Import a file from a subdirectory?


I have a file called, located on /project.

/project has a subdirectory called lib, with a file called


I want to import BoxTime from tester. I have tried this:

import lib.BoxTime

Which resulted:

Traceback (most recent call last):
  File "./", line 3, in <module>
    import lib.BoxTime
ImportError: No module named lib.BoxTime

Any ideas how to import BoxTime from the subdirectory?


The was the problem, but don’t forget to refer to BoxTime as lib.BoxTime, or use:

import lib.BoxTime as BT
Asked By: Adam Matan



Take a look at the Packages documentation (Section 6.4).

In short, you need to put a blank file named

in the lib directory.

Answered By: Greg

Try import .lib.BoxTime. For more information read about relative import in PEP 328.

Answered By: drrlvn

Does your lib directory contain a file?

Python uses to determine if a directory is a module.

Answered By: Wade
  • Create a subdirectory named lib.
  • Create an empty file named
  • In, write a function foo() like this:

    def foo():
        print "foo!"
  • In your client code in the directory above lib, write:

    from lib import BoxTime
  • Run your client code. You will get:


Much later — in linux, it would look like this:

% cd ~/tmp
% mkdir lib
% touch lib/
% cat > lib/ << EOF
heredoc> def foo():
heredoc>     print "foo!"
heredoc> EOF
% tree lib

0 directories, 2 files
% python 
Python 2.7.6 (default, Mar 22 2014, 22:59:56) 
[GCC 4.8.2] on linux2
Type "help", "copyright", "credits" or "license" for more information.
>>> from lib import BoxTime
Answered By: hughdbrown

You can try inserting it in sys.path:

sys.path.insert(0, './lib')
import BoxTime
Answered By: Kresimir

try this:

from lib import BoxTime

Answered By: Orane

Full example included

This basically covers all cases (make sure you have in relative/path/to/your/lib/folder):

import sys, os
sys.path.append(os.path.dirname(os.path.realpath(__file__)) + "/relative/path/to/your/lib/folder")
import someFileNameWhichIsInTheFolder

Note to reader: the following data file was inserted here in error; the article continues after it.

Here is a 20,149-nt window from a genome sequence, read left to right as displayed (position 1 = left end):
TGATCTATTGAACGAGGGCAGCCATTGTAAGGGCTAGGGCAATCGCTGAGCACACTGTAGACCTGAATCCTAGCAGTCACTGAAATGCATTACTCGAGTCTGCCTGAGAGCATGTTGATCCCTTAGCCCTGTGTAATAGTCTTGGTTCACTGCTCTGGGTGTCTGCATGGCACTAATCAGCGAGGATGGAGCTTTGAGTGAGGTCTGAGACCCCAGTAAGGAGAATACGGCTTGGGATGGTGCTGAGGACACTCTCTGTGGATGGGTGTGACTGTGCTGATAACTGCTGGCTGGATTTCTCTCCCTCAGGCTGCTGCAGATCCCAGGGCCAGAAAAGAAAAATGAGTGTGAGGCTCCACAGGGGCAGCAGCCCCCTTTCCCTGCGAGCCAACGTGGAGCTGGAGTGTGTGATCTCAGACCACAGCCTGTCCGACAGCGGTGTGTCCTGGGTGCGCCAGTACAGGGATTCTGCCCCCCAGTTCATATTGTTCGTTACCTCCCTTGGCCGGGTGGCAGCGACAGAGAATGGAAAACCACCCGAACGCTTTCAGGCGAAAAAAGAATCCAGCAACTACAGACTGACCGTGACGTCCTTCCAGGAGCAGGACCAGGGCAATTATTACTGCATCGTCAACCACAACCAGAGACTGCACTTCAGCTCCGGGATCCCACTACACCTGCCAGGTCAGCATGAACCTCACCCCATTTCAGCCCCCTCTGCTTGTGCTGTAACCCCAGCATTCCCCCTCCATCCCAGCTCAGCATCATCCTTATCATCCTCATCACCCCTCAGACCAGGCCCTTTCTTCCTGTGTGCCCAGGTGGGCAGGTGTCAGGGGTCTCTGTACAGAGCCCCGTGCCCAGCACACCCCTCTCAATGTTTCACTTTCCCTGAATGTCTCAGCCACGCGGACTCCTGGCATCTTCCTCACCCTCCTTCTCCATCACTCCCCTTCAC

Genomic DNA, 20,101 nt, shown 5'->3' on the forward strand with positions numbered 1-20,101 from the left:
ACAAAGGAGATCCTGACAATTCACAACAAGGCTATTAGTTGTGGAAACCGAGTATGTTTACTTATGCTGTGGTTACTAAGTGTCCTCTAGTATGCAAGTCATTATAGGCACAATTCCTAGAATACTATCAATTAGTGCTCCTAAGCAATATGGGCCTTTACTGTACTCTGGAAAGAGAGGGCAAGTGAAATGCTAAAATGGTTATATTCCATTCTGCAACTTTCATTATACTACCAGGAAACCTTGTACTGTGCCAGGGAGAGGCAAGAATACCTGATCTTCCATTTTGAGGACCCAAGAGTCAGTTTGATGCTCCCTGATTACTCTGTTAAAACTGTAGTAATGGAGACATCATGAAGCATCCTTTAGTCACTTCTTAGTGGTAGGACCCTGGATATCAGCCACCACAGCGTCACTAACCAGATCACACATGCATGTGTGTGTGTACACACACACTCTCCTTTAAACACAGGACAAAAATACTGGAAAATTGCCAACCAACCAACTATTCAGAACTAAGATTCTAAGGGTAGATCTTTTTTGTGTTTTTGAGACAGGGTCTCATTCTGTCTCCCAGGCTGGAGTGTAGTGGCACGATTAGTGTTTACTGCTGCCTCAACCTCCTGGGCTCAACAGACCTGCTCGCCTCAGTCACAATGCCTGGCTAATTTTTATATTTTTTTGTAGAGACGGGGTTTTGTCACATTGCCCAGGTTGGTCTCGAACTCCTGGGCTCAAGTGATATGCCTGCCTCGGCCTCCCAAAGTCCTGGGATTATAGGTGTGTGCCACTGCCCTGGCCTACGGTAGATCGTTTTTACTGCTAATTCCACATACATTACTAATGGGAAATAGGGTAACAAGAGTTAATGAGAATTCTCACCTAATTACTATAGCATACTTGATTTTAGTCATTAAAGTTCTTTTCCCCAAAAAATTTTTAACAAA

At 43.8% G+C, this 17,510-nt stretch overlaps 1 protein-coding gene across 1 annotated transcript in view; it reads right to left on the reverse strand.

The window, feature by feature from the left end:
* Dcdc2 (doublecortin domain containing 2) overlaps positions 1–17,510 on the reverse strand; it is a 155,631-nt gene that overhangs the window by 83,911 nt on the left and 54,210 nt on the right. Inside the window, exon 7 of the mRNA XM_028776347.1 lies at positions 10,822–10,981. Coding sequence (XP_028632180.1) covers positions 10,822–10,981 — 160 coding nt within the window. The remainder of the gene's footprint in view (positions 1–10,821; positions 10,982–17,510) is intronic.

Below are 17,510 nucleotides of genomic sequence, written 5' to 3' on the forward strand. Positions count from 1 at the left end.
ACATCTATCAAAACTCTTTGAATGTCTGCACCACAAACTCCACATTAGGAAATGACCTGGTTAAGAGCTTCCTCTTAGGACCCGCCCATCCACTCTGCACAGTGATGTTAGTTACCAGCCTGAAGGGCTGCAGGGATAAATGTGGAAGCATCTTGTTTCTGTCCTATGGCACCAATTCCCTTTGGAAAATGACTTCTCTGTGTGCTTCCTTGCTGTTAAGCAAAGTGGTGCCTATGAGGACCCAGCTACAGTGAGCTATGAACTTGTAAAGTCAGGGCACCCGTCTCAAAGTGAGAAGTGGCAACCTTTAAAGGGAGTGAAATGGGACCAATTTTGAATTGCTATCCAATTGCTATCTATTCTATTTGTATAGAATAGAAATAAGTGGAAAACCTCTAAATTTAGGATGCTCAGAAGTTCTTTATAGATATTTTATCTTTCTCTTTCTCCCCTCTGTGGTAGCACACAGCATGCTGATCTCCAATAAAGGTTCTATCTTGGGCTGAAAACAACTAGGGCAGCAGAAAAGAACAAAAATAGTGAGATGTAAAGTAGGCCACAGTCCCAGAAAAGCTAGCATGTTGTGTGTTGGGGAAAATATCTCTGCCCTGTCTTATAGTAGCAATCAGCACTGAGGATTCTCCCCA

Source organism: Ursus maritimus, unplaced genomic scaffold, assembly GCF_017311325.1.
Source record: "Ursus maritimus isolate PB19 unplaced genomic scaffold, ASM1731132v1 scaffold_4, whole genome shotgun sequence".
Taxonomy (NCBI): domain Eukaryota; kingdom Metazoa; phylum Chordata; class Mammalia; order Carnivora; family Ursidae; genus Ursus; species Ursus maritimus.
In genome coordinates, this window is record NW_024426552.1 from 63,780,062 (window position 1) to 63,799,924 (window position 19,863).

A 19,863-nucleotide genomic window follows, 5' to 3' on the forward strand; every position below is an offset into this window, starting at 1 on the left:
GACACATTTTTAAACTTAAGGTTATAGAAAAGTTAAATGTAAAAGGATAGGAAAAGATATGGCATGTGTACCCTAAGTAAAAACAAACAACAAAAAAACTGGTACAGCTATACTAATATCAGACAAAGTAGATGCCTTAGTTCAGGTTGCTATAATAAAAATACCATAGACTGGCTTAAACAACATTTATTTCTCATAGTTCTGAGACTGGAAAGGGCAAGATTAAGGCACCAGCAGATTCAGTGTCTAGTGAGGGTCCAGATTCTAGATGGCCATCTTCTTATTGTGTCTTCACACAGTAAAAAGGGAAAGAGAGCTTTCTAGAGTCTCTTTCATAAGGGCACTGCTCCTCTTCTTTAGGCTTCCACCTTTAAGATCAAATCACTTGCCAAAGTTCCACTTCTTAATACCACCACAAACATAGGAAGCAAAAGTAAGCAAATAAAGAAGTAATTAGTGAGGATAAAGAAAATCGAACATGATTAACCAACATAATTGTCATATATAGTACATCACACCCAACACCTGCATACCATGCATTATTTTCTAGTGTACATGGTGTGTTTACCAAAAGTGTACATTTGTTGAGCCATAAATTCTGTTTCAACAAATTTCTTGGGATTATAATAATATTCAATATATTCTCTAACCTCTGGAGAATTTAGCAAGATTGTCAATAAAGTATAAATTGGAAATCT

You have in your project folder:


You have in another project folder:


You want to use /root/anotherproject/ and call foo function which is in it.

So you write in

import sys, os
sys.path.append(os.path.dirname(os.path.realpath(__file__)) + "/../anotherproject")
import utils
Answered By: Mercury

Create an empty file in subdirectory /lib.
And add at the begin of main code

from __future__ import absolute_import 


import lib.BoxTime as BT

or better

from lib.BoxTime import bt_function
Answered By: Mik



create blank file down the line till you reach the file


#lib — needs has two items one and a directory named somefolder
#somefolder has two items and

Answered By: Chaitanya Gk

I am writing this down because everyone seems to suggest that you have to create a lib directory.

You don’t need to name your sub-directory lib. You can name it anything provided you put an into it.

You can do that by entering the following command in a linux shell:

$ touch anything/ 

So now you have this structure:

$ ls anything/

$ ls

Then you can import mylib into like this:

from anything import mylib 


You can also import functions and classes like this:

from anything.mylib import MyClass
from anything.mylib import myfun

instance = MyClass()
result = myfun()

Any variable function or class you place inside can also be accessed:

import anything


Or like this:

from anything import myvar

Answered By: nurettin

Just an addition to these answers.

If you want to import all files from all subdirectories, you can add this to the root of your file.

import sys, os
sys.path.extend([f'./{name}' for name in os.listdir(".") if os.path.isdir(name)])

And then you can simply import files from the subdirectories just as if these files are inside the current directory.

Working example

If I have the following directory with subdirectories in my project…

├── subdirectory_a
│   ├──
│   └──
├── subdirectory_b
│   └──
├── subdirectory_c
│   └──
└── subdirectory_d

I can put the following code inside my file

import sys, os
sys.path.extend([f'./{name}' for name in os.listdir(".") if os.path.isdir(name)])

# And then you can import files just as if these files are inside the current directory

import b
import c
import d
import e
import f
import g
import h

In other words, this code will abstract from which directory the file is coming from.

Answered By: Victor

For this folder hierarchy diagram example:


1- Create a blank py file inside lib folder

2- In the caller py file add theses code lines

import os, sys
sys.path.insert(0,'lib')# insert the folder lib in system path
from BoxTime import Function_name # from the py file import the needed function

Easy explanation can be found in here.

Notice: This is refered to as creating/importing modules in/from different folder.

Personel experience: I tried to create module from jupyter notebook, it did not not work (maybe I done it improperly using .ipynb), I needed to do it manually outside the juypyter notebook, or using other IDE (e.g. pycharm).

Answered By: Ahmed
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